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Will same-sex marriage vote cost Minnesota GOP a leader?

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Jenifer Loon
Incumbent Jenifer Loon campaigning door to door in her district.
Tom Scheck/MPR News

Same-sex couples have been getting married in Minnesota for a year now and much of the controversy seems to have died down. For some supporters, however, there may still be a political price to pay.

In Eden Prairie, a high-ranking Minnesota House Republican faces a fierce Aug. 12 primary challenge in large part because of her vote to legalize same-sex marriage.  

Deputy Minority Leader Jenifer Loon was one of five Republicans in the Legislature to vote for a bill last year legalizing same-sex marriage and that's made her the target of a Republican challenger, Sheila Kihne. 

Kihne says she won't push to repeal the same-sex marriage law if elected and that it isn't the only reason she's challenging Loon, a three-term Republican re-elected in 2012 with nearly 60 percent of the vote.

Loon, she said, hasn't pushed hard enough to cut government spending and hasn't been vocal enough in opposing the proposed Southwest Light Rail Line that would run from Eden Prairie to Minneapolis. 

Sheila Kihne
Sheila Kihne hustling from home to home in an Eden Prairie neighborhood last week.
Tom Scheck/MPR News

The same-sex marriage vote, though, "was the straw that broke the camel's back," said Kihne, who used to support Loon.

"What this comes down to is put up or shut up," Kihne said last week about her decision to run as she door-knocked for votes in Eden Prairie. "I am running as a conservative in this race, both socially and fiscally."

Loon has also been talking to voters about her opposition to taxes and government spending.

She said she voted for same-sex marriage after talking it over with constituents, noting that a majority in her district voted against the proposed constitutional amendment to ban same-sex marriage in 2012.

She didn't regret the vote but added, "It was tough. I never had to make such a tough decision in the Legislature. I just think if people can understand the process, understand how much I wrestled with it, trying to be true to my own beliefs, to being true to what I felt my constituency was telling me. I did the best I could with a tough issue."

• May 29, 2014: House deputy minority leader faces primary challenge

Loon also dismissed Kihne's criticism that Republicans should have made deeper spending cuts when they controlled the Legislature, calling it "a little naive for someone to assume that you're going to win all (budget battles) when you have to work with a governor not of your own party."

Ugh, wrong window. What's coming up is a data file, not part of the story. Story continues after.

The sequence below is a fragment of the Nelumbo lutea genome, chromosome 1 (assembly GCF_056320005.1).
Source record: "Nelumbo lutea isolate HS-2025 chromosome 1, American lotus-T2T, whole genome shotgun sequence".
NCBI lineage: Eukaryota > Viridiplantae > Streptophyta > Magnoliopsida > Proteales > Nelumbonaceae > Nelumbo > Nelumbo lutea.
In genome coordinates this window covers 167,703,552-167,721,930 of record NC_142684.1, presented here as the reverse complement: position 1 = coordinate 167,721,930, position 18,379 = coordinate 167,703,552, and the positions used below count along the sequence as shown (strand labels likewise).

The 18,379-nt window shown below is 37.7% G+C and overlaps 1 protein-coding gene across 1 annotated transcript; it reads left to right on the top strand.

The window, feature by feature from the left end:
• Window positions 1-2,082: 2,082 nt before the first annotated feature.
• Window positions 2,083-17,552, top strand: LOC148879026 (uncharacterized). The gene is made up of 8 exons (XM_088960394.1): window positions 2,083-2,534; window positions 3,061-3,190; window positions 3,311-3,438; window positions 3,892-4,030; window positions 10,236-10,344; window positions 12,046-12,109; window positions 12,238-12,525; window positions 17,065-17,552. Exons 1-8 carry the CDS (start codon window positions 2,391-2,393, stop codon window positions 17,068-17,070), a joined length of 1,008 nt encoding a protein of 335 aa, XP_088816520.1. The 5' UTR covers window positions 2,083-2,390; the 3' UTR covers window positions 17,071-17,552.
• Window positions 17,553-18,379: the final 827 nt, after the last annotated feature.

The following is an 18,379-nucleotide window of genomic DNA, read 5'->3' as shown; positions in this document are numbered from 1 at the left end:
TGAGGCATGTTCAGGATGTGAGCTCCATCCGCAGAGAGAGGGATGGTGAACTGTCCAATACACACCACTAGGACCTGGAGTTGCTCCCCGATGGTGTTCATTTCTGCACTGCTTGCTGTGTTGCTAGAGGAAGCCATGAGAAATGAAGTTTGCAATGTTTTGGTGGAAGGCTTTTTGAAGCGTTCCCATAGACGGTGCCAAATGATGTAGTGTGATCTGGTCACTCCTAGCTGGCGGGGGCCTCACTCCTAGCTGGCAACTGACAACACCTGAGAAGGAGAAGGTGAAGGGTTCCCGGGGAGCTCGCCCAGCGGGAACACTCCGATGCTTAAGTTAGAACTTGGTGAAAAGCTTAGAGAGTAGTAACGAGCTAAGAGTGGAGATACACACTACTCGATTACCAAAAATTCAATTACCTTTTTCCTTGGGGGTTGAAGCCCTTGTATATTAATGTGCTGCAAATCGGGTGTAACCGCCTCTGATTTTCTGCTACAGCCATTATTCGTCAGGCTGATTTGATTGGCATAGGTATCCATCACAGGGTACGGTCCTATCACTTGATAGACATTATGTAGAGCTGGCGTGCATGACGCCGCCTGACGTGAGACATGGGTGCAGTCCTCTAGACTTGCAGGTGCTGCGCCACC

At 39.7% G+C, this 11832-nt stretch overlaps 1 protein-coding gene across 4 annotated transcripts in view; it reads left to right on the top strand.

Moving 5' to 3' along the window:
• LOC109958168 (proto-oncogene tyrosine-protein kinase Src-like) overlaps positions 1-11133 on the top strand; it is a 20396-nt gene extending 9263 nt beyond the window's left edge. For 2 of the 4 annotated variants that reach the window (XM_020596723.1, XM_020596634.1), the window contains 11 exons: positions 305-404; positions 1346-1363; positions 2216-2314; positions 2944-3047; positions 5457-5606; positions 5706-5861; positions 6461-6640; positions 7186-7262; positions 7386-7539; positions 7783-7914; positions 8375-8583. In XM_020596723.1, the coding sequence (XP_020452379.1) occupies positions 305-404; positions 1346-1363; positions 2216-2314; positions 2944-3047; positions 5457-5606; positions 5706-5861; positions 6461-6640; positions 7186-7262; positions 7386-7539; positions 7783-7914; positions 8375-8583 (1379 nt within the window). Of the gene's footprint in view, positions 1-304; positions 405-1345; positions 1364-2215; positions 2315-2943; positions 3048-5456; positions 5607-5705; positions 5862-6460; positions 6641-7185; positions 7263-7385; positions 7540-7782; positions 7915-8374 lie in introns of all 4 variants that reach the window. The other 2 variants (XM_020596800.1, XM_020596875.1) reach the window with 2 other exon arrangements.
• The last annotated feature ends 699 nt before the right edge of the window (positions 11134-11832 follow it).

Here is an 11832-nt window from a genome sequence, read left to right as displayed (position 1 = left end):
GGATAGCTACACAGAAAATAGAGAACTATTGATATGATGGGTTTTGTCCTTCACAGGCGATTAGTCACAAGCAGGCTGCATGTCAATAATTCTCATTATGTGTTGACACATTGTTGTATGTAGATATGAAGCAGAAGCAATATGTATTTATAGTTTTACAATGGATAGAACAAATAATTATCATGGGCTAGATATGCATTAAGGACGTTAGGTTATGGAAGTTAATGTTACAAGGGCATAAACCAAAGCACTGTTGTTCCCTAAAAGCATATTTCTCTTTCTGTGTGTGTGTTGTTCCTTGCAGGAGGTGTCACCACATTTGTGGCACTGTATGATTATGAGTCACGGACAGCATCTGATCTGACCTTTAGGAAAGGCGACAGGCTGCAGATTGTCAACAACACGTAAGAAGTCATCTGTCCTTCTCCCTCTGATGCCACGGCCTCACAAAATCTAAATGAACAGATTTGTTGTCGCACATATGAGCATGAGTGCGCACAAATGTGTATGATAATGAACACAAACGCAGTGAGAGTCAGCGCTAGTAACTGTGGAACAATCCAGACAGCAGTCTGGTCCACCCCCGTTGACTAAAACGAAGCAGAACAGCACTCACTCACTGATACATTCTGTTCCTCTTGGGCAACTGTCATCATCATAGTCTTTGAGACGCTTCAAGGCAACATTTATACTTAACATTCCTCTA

Loon and her supporters are also taking aim at Kihne's past writings on her blog, saying she supported increasing taxes by letting federal tax cuts expire. 

Kihne says her blog was intentionally provocative because she wanted to get a rise out of readers.

Republican delegates declined to endorse either candidate in March, setting up the primary battle that is now drawing tens of thousands of dollars in outside spending.

• July 23, 2014: Group aims to help Loon win primary

The House Republican Caucus is spending $25,000 on TV ads for Loon. The Minnesota Family Council has spent $32,000 in TV ads on Kihne's behalf and even more money on campaign mailings. 

The family council is backing Kihne because it opposes Loon's stand on same-sex marriage, said spokeswoman Autumn Leva.

The group has not disclosed how much money it's spending on the race. Leva did not return calls to explain why the information was not included in recent campaign finance reports. 

Meanwhile, another group backed by business groups and same-sex marriage supporters is backing Loon. 

"Jenifer Loon, we know where she comes from. She's been a proven conservative," said Brian McClung with Freedom Minnesota PAC. "Sheila Kihne is a real question mark who has said some real questionable things online over the years." 

Of the five Republicans who backed the same-sex marriage bill last year, Loon is the only one dealing with a primary challenge. 

Rep. Pat Garofalo of Farmington easily won party endorsement and is not facing a primary. Andrea Kieffer of Woodbury is not seeking re-election. State Sen. Branden Petersen of Andover is not on the ballot until 2016.

Rep. David Fitzsimmons of Albertville is the only Republican who's paid a price so far. He opted to not run for re-election after losing his party's endorsement to Eric Lucero, who'd hammered Fitzsimmons over his support of the same-sex marriage bill.